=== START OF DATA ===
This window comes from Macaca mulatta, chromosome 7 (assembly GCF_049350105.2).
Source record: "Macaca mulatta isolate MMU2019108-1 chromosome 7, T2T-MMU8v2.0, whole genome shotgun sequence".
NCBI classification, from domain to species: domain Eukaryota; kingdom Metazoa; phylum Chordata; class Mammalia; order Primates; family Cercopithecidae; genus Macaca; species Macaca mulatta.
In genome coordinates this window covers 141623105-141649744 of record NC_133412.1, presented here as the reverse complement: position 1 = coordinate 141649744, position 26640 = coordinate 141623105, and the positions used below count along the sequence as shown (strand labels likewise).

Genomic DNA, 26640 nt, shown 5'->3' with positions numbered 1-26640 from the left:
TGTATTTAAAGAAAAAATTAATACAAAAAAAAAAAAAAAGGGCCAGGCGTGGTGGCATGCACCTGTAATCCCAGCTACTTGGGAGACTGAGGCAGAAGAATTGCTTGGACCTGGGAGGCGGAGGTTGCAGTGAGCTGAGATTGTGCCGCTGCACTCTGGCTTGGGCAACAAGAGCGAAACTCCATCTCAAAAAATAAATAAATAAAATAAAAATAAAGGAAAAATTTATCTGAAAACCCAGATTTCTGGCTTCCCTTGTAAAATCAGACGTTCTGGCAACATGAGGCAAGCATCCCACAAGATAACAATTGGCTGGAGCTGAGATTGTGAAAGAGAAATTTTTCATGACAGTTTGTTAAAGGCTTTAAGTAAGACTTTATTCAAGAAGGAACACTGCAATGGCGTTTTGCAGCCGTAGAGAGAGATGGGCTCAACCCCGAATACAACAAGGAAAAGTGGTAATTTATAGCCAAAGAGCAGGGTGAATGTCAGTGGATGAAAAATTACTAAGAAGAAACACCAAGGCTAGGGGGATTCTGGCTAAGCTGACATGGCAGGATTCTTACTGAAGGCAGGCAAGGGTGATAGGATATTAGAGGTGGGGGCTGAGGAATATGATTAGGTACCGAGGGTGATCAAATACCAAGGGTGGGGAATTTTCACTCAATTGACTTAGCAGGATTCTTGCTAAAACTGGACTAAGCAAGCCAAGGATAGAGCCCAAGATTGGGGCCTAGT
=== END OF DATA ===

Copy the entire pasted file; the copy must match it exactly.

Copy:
This window comes from Macaca mulatta, chromosome 7 (assembly GCF_049350105.2).
Source record: "Macaca mulatta isolate MMU2019108-1 chromosome 7, T2T-MMU8v2.0, whole genome shotgun sequence".
NCBI classification, from domain to species: domain Eukaryota; kingdom Metazoa; phylum Chordata; class Mammalia; order Primates; family Cercopithecidae; genus Macaca; species Macaca mulatta.
In genome coordinates this window covers 141623105-141649744 of record NC_133412.1, presented here as the reverse complement: position 1 = coordinate 141649744, position 26640 = coordinate 141623105, and the positions used below count along the sequence as shown (strand labels likewise).

Genomic DNA, 26640 nt, shown 5'->3' with positions numbered 1-26640 from the left:
TGTATTTAAAGAAAAAATTAATACAAAAAAAAAAAAAAAGGGCCAGGCGTGGTGGCATGCACCTGTAATCCCAGCTACTTGGGAGACTGAGGCAGAAGAATTGCTTGGACCTGGGAGGCGGAGGTTGCAGTGAGCTGAGATTGTGCCGCTGCACTCTGGCTTGGGCAACAAGAGCGAAACTCCATCTCAAAAAATAAATAAATAAAATAAAAATAAAGGAAAAATTTATCTGAAAACCCAGATTTCTGGCTTCCCTTGTAAAATCAGACGTTCTGGCAACATGAGGCAAGCATCCCACAAGATAACAATTGGCTGGAGCTGAGATTGTGAAAGAGAAATTTTTCATGACAGTTTGTTAAAGGCTTTAAGTAAGACTTTATTCAAGAAGGAACACTGCAATGGCGTTTTGCAGCCGTAGAGAGAGATGGGCTCAACCCCGAATACAACAAGGAAAAGTGGTAATTTATAGCCAAAGAGCAGGGTGAATGTCAGTGGATGAAAAATTACTAAGAAGAAACACCAAGGCTAGGGGGATTCTGGCTAAGCTGACATGGCAGGATTCTTACTGAAGGCAGGCAAGGGTGATAGGATATTAGAGGTGGGGGCTGAGGAATATGATTAGGTACCGAGGGTGATCAAATACCAAGGGTGGGGAATTTTCACTCAATTGACTTAGCAGGATTCTTGCTAAAACTGGACTAAGCAAGCCAAGGATAGAGCCCAAGATTGGGGCCTAGT